• Princeton Battlefield Now Saved!

    December 9, 2016

    It was here that George Washington rallied his forces to defeat British troops.

    photo by: Jon Roemer

    After a decade of uncertainly, the future of Princeton Battlefield has been secured. The 21-acre site, known as Maxwell’s Field, located next to the protected state park, faced an irreversible threat – the construction of housing for faculty of the Institute for Advanced Study.

    Thanks to negotiations between the Civil War Trust and the Institute for Advanced Study, the two groups have reached an agreement that will preserve almost 15 acres of the battlefield land, while allowing the Institute to construct new faculty housing on a small 7-acre tract. Under the proposal, the Civil War Trust will purchase 14.85 acres of land from the Institute for $4 million, transferring it to the State of New Jersey as an addition to the existing battlefield state park. The acquisition includes 2/3 of the Maxwell’s Field property and an additional 1.12 acres of battlefield land adjacent to the site.

    Because the Princeton Battlefield was the location of one of the most important Revolutionary War battles in the country, the endangered site was listed as one of the National Trust’s 11 Most Endangered Places in 2012 and was selected as a National Treasure.

    The National Trust is thrilled with the result of this compromise solution and we look forward to the expansion of the battlefield park. Read more here.

  • The Battle for Princeton Battlefield Continues

    March 26, 2015

    Since the beginning of our campaign we have had some success in our efforts to prevent residential construction on a pristine tract of land associated with the Revolutionary War Battle of Princeton. The threatened Princeton Battlefield remains undeveloped today as a result of dedicated local preservationists, thorough environmental review and several important legal victories.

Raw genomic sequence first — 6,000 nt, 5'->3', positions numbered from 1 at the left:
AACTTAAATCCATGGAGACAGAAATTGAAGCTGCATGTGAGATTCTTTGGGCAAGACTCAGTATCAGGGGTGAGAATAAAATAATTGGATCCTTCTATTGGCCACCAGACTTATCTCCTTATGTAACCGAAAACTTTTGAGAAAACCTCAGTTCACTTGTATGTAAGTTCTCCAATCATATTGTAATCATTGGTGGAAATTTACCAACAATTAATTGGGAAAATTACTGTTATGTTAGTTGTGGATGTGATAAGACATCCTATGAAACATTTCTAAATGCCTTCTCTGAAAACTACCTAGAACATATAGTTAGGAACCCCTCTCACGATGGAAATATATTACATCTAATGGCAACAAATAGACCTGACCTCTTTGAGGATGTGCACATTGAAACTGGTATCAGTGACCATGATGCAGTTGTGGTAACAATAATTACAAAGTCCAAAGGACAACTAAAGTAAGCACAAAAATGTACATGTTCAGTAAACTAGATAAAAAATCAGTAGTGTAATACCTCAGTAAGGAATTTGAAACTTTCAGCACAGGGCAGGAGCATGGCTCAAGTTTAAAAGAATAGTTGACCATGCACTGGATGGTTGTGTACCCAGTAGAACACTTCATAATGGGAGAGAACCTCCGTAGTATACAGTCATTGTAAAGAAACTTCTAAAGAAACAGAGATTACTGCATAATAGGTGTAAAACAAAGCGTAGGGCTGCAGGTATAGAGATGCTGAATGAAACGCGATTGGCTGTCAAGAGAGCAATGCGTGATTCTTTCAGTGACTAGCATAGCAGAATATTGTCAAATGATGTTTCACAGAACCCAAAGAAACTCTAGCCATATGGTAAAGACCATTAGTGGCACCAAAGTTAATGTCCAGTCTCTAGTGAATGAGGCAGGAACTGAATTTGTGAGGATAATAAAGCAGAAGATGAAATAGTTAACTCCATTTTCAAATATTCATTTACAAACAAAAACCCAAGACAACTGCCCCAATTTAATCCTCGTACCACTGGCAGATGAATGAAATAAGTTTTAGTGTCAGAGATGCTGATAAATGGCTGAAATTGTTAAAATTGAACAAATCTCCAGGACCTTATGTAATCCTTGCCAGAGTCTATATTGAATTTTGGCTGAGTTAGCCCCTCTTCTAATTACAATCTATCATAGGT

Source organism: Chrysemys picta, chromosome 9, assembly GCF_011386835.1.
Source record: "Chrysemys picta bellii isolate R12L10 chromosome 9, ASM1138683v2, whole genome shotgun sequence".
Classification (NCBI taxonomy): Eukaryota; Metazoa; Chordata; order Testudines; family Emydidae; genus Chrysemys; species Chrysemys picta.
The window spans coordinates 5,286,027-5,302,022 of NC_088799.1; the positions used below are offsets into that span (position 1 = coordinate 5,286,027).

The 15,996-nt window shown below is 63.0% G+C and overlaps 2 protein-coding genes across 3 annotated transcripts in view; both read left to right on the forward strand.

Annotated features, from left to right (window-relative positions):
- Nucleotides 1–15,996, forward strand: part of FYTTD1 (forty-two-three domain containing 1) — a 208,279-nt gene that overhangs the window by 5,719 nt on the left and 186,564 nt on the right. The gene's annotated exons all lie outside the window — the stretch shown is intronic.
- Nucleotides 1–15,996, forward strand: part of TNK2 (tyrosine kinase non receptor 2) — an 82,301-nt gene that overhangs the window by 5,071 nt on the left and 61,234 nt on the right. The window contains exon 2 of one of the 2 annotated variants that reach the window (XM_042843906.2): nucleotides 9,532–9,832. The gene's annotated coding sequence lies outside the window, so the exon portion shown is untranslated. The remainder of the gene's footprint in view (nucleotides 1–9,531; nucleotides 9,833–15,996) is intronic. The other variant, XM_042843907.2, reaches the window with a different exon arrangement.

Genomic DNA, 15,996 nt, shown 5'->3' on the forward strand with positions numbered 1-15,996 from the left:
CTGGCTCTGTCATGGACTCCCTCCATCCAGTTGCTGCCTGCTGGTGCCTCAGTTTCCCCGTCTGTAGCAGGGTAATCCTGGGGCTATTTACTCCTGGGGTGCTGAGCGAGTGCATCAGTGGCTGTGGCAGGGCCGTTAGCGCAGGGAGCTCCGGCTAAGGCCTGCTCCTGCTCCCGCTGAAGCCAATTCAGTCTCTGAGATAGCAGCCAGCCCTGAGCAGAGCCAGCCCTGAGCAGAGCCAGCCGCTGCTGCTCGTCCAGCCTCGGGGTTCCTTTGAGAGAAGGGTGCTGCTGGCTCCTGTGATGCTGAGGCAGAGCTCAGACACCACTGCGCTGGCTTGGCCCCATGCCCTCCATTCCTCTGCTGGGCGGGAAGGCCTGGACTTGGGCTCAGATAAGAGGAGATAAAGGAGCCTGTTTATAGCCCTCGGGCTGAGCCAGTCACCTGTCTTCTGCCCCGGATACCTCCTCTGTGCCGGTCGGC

However, these results are in serious jeopardy because of a recent reversal from the Delaware Canal and Riparian Commission. Twice before, the commission had denied applications from the Institute of Advanced Studies because of adverse impacts to sensitive wetlands on the site. In February the commission reconsidered its previous decision, without a new application, and approved the Institute’s plans. This approval clears one more important hurdle for the Institute. The Princeton Battlefield Society is appealing this decision.

    We continue to consult with the Princeton Battlefield Society in their ongoing litigation and efforts to permanently protect this portion of the battlefield. For continuing information and updates on the battlefield please see the Princeton Battlefield Society’s website.

    For updates on the latest decision by the commission see these stories:

    Thank you for your support of our efforts to preserve this hallowed ground.

  • Introducing Princeton Battlefield

    July 20, 2012

    I’m Walter Gallas, the National Trust’s project manager for Princeton Battlefield. I’ll be posting regular updates on the work we are doing to protect a portion of this important Revolutionary War site.

    In naming Princeton Battlefield –specifically the site of Washington’s counterattack–to the National Trust’s annual list of America’s 11 Most Endangered Historic Places, we knew we would be taking on a challenge. We hope to find a solution that ensures that the landscape where the critical turning point of the Battle of Princeton took place isn’t lost to development of faculty housing by the Institute for Advanced Study.

    We will be reaching out to the leadership of the Institute, and I will keep you posted on our progress.

All 3 updates

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